So then once ready I copy and paste values to a text programme (I use Notebook++) to assemble:
- the static lines of code 1-3
- line 4 with it’s one simple change
- the code generated by the above formula for each Group, Menu and button you want on your Custom Ribbon and
- finally the static lines of code 10-13 into the one text file (I use Notebook++).
I could have done some VBA to assemble the above four components and probably will in the future but I was rushing to see the result so left it as a manual process for now.
I save and close the workbook and open the CustomUI application (you can get the details of downloading this from Ron’s site at the above line) and open a file for your workbook containing the macros (in my case it was an Add-In.xlsm file called myMacros) and copy in the text you have just assembled. You then have verify the code and if there are errors work through them until it verifies the code is correct. I am not saying this is easy but the code required is logical and in my case it was mostly because of spelling errors in ImageMso names which are long and case sensitive. So this is why I added the extra column and downloaded the full list to find the errors in the workbook before copying. Save and close the XML file. Then open your Workbook and (hopefully) your Ribbon menu will appear. Note I learned this the hard way – NEVER have your workbook and the XML file in the CustomUI application open at the same time. You will lose work. I didn’t know this and would open my workbook to find recent changes I knew I had saved were lost.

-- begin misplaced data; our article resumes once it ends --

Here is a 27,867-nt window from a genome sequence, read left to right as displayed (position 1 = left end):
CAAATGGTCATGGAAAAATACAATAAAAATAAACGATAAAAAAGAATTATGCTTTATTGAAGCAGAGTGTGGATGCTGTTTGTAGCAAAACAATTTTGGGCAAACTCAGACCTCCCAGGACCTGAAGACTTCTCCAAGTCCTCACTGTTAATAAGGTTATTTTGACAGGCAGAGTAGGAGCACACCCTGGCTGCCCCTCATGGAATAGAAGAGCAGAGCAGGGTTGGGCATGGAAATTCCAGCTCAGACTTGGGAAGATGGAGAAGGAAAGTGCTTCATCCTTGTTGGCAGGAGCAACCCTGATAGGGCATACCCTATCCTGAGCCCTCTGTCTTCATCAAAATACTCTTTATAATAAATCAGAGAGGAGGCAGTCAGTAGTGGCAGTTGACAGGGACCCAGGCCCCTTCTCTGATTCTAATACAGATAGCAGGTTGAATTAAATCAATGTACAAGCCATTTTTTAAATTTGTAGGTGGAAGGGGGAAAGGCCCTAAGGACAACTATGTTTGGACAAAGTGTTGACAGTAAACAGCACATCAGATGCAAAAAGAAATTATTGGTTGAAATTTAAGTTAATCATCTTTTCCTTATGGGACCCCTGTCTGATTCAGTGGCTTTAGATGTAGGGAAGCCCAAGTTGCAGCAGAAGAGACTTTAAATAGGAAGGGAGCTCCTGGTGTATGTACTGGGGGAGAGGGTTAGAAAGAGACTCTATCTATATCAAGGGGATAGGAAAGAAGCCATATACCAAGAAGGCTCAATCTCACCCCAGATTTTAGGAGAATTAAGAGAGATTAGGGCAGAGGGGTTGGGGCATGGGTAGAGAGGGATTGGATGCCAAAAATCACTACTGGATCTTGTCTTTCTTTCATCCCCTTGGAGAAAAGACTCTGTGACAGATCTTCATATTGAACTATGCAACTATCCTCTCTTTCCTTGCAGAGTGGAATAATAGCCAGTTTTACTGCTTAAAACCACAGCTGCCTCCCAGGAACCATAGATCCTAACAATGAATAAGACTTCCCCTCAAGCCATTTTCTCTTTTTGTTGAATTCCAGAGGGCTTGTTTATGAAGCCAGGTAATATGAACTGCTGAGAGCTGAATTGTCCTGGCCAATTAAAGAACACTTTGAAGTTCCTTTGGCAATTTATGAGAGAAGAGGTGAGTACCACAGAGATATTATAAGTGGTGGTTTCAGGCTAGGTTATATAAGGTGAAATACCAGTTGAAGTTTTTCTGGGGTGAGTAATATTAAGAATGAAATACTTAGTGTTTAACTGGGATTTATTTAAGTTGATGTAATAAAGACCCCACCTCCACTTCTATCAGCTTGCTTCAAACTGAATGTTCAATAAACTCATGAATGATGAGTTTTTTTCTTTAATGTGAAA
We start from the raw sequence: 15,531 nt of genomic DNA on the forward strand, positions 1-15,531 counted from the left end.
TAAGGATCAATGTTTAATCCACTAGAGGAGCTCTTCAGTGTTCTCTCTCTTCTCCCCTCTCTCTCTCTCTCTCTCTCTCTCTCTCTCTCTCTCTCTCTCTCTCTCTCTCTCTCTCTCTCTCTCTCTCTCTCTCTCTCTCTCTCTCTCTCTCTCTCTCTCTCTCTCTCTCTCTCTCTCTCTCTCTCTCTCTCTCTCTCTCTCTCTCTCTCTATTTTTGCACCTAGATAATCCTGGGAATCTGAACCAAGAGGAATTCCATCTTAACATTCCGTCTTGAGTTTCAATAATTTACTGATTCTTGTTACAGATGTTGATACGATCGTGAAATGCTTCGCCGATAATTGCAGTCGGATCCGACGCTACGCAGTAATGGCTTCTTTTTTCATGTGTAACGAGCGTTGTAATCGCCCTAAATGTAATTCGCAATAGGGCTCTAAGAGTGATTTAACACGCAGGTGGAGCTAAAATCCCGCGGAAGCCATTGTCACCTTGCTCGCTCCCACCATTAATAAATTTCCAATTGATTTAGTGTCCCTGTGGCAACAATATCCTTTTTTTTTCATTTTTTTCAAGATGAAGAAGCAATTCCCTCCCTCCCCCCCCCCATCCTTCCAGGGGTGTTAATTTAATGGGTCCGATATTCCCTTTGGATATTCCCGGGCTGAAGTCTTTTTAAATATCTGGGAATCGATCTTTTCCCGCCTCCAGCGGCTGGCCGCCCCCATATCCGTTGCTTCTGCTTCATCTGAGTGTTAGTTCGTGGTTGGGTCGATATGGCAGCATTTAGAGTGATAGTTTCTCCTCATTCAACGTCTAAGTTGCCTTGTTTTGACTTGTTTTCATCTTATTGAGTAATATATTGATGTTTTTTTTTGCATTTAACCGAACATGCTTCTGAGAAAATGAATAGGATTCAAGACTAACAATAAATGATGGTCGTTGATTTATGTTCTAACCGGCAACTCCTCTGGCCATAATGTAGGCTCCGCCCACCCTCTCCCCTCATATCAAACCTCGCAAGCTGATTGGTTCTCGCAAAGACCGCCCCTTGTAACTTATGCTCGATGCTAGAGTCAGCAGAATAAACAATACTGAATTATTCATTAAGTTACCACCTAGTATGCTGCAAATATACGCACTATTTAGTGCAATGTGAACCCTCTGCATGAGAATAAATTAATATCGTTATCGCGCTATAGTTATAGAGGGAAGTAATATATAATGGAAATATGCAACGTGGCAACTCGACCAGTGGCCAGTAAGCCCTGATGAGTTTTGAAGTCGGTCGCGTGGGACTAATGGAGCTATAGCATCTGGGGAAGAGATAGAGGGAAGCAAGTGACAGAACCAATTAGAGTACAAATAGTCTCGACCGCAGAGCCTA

So not an easy blog topic and sorry for it’s lengthiness…but
In Summary the process was:
- Read the articles thoroughly and download the examples from Ron de Bruin’s Excel Automation site.
- Download and instal the CustomUI Editor software with links again on Ron de Bruin’s Excel Automation site. Download the valid list of